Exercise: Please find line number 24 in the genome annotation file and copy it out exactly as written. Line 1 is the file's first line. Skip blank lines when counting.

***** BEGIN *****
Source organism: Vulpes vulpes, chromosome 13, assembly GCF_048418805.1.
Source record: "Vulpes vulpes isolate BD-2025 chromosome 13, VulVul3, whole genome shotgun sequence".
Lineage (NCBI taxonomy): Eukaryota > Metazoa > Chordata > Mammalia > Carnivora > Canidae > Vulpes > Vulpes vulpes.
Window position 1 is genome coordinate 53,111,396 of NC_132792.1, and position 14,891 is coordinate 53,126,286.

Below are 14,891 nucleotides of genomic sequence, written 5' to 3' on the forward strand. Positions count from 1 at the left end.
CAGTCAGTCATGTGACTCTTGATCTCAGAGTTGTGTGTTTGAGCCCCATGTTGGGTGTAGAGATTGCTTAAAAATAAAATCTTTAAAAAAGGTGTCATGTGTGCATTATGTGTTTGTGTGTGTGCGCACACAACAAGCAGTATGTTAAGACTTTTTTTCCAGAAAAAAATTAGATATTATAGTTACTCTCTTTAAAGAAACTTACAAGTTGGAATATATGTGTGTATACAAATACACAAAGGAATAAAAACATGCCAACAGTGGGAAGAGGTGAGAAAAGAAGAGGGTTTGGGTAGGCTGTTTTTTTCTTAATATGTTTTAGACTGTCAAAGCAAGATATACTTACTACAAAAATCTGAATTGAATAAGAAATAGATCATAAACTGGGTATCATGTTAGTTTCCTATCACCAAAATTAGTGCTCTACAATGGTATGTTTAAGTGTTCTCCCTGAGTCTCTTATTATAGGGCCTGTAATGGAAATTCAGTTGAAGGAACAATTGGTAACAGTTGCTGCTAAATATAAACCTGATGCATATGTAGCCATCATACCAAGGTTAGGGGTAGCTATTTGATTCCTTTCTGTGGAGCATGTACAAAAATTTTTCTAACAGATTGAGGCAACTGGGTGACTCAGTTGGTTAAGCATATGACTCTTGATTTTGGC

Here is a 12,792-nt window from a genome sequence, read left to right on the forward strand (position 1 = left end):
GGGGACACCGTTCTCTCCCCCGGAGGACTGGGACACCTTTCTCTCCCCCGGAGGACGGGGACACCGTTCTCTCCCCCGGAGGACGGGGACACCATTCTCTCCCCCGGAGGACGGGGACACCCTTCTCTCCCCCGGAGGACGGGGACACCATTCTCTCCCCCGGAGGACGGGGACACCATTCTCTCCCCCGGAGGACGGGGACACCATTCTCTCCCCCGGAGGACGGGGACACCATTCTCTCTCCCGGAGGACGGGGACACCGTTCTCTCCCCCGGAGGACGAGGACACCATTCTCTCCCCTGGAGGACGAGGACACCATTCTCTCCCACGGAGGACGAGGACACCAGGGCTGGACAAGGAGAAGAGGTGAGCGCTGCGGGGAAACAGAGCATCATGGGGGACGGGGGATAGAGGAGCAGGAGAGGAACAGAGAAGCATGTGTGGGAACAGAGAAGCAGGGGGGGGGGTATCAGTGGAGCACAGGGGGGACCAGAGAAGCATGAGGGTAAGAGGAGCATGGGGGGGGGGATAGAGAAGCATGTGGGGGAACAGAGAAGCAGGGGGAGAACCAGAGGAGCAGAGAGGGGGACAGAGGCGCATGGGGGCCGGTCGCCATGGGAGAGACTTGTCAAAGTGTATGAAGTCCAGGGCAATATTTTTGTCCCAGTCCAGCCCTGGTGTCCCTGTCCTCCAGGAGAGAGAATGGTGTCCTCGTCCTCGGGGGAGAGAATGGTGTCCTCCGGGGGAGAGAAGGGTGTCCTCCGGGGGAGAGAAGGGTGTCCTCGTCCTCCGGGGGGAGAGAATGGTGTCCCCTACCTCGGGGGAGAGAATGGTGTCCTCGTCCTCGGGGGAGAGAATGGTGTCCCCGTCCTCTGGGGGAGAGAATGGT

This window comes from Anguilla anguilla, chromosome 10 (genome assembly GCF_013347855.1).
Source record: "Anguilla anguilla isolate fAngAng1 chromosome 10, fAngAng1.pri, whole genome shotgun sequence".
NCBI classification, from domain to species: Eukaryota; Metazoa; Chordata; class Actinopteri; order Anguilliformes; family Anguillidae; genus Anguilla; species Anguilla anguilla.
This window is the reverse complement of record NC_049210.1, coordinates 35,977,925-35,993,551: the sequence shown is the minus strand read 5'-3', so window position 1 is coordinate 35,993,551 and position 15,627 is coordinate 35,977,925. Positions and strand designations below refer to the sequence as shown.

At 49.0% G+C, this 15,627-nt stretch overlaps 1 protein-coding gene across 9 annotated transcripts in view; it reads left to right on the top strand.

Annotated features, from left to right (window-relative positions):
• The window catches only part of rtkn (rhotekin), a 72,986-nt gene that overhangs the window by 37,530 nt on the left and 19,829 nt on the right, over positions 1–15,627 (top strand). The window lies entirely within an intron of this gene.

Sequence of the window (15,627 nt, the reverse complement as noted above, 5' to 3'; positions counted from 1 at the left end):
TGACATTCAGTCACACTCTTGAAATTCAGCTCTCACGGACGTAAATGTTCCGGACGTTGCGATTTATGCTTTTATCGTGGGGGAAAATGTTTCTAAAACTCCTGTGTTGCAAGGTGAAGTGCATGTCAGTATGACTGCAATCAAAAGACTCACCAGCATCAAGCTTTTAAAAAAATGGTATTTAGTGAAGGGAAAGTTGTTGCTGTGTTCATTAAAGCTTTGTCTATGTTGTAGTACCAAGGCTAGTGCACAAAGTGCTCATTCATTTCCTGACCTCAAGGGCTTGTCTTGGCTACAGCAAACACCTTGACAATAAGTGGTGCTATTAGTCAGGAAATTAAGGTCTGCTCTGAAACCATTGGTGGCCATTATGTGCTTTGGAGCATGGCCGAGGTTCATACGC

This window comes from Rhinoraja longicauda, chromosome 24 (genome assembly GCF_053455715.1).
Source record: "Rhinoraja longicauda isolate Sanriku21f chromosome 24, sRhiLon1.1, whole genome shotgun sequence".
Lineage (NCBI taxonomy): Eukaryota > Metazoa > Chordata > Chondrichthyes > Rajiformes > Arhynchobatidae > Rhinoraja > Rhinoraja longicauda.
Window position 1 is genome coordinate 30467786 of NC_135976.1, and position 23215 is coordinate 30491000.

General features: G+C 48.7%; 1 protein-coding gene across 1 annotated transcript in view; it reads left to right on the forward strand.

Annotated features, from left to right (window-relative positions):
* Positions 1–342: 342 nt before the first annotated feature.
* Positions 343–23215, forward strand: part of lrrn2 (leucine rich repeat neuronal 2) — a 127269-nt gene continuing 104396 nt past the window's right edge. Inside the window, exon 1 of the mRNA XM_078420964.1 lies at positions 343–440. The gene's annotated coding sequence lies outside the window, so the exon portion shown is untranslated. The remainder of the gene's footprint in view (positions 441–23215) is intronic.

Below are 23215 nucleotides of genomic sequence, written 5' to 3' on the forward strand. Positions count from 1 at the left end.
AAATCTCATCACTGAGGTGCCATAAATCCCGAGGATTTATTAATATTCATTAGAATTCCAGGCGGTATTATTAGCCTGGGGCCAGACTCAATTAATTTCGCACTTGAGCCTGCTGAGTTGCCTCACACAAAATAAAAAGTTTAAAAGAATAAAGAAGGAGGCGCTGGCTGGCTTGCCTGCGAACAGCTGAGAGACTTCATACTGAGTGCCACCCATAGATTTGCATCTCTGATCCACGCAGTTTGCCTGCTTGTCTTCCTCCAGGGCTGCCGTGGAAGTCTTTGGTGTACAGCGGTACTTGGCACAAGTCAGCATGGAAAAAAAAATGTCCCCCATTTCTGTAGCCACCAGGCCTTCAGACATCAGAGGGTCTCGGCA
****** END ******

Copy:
* Positions 1–342: 342 nt before the first annotated feature.